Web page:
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Scholarly Journeys Toward Gustav Mahler – Essays in Honour of Henry-Louis de La Grange for his 90th Birthday

Paul-André Bempéchat

This collection of essays forms the second Festschrift to honour the dean of Gustav Mahler research, Henry-Louis de La Grange, on the occasion of his ninetieth birthday. It includes vibrant, new historical, theoretical, and aesthetic research on the complex mind which produced among the best-loved orchestral works and songs of Western classical music.
Henry-Louis de La Grange's passion and tireless devotion to Gustav Mahler began when he first heard his Ninth Symphony conducted by Bruno Walter at Carnegie Hall in New York. He went on to plumb the depths of this composer's mind and soul and to explore every facet of his existence.
Among the many honours he has gleaned since the publication of the first Festschrift, Neue Mahleriana (Lang, 1997), Henry-Louis de La Grange has been named Professor by the Government of Austria (1998) and Officier de l'Ordre de la Légion d'honneur (2006). He has also been awarded Bard College's Charles Flint Kellogg Award in Arts and Letters, the Österreichisches Ehrenkreuz für Wissenschaft und Kunst, 1. Klasse (2010), the Gold Medal of the Internationale Gustav Mahler Gesellschaft (2010), and an honourary doctorate from The Juilliard School (2010). As another everlasting tribute, the American film director Jason Starr released his documentary film, For the Love of Mahler: The Inspired Life of Henry-Louis de La Grange, in 2015.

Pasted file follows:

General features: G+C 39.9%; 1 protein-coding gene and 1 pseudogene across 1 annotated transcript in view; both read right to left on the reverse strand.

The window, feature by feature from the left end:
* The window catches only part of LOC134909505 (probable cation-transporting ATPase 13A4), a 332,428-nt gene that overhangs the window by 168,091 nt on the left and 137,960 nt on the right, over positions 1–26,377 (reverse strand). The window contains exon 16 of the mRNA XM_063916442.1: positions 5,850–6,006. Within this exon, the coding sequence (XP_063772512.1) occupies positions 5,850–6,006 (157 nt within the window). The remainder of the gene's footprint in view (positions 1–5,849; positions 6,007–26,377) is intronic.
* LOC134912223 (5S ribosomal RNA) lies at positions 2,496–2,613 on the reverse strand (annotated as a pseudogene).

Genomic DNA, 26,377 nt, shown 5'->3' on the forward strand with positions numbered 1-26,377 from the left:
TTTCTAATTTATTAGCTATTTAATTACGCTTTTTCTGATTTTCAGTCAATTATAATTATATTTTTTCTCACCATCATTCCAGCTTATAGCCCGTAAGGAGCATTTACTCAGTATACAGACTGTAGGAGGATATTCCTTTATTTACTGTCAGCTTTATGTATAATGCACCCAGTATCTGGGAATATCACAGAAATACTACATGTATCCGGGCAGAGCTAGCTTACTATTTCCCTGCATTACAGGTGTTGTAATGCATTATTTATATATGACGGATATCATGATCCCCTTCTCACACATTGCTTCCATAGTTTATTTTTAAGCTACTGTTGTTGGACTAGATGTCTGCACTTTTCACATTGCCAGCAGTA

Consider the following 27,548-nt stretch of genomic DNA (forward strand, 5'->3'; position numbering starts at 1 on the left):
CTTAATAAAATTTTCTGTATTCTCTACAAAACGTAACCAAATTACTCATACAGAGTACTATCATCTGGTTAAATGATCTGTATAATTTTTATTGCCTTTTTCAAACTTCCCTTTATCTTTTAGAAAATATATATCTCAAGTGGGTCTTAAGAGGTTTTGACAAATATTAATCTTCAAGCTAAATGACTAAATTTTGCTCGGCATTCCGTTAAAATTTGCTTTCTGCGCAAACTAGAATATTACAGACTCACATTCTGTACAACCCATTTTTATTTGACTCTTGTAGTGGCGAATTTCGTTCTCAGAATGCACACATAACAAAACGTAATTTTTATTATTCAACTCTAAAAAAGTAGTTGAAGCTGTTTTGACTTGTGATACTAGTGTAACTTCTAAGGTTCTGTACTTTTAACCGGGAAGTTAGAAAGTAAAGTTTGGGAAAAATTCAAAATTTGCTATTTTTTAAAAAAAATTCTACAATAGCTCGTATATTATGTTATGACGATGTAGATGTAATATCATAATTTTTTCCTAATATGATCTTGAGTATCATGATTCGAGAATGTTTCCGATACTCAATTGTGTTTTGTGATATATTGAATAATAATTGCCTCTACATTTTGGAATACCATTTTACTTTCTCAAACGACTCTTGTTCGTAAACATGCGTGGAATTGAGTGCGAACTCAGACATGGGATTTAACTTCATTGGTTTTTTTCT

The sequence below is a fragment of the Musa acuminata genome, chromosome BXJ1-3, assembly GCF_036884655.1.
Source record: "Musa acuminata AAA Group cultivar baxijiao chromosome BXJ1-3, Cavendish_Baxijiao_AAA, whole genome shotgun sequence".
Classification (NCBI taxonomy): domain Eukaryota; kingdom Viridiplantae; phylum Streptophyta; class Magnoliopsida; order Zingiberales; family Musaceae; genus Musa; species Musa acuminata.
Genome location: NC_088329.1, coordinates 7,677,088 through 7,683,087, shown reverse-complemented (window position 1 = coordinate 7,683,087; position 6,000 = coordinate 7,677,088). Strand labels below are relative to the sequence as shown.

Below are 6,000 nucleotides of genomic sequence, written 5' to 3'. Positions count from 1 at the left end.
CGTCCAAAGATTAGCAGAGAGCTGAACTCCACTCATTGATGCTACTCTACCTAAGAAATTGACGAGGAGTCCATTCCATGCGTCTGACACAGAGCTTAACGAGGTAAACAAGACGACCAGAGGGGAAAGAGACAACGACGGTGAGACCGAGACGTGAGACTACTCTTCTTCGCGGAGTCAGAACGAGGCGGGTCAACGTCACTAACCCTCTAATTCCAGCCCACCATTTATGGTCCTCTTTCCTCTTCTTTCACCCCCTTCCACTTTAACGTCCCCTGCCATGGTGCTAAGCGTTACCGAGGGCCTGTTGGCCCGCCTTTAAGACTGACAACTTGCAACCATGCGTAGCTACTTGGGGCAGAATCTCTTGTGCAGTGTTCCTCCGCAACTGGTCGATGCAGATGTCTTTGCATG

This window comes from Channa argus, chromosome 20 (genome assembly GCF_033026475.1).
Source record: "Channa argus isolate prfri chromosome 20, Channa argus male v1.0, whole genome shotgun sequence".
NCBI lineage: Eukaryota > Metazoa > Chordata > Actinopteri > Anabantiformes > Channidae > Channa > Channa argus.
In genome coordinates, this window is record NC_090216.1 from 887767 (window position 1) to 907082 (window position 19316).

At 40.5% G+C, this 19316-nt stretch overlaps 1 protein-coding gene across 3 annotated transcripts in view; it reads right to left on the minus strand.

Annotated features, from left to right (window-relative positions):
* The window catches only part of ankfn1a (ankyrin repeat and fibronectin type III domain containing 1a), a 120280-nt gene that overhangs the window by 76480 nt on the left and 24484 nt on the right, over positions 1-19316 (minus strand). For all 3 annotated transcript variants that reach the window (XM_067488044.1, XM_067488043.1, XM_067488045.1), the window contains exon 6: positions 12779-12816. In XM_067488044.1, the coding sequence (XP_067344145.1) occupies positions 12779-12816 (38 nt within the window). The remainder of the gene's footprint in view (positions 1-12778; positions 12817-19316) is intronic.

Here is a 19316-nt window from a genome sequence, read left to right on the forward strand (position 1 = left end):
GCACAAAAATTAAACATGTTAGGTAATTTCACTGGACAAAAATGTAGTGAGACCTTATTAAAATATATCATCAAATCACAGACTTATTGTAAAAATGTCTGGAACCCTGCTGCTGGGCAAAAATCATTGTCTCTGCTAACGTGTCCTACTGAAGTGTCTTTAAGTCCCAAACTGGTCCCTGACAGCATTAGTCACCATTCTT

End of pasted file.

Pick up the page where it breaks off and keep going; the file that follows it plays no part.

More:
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“Mit der Dummheit kämpfen Götter selbst vergebens”: Mahler, the Politics of Reason and the Metaphysics of Spiritualism


“Mit der Dummheit kämpfen Götter selbst vergebens”

Mahler, the Politics of Reason and the Metaphysics of Spiritualism


Mahler’s relationship with the political and intellectual currents of his time was complex. This essay uses a 1903 article from the Berliner Tageblatt, ‘Der Kampf gegen die Dummheit’ (‘The Fight against Stupidity’), briefly commented upon by Mahler in a letter to Alma, as a touchstone for unravelling some of this complexity. Although the article was primarily a critique of contemporary fraudulent spiritualist mediums, it implicitly framed this critique in the wider political context of Liberalism. Mahler’s response to it, along with related comments made in other letters, provides evidence of the composer’s sophisticated and uncertain positioning within the conflicting developments of the political, philosophical, religious and scientific thought of his generation.

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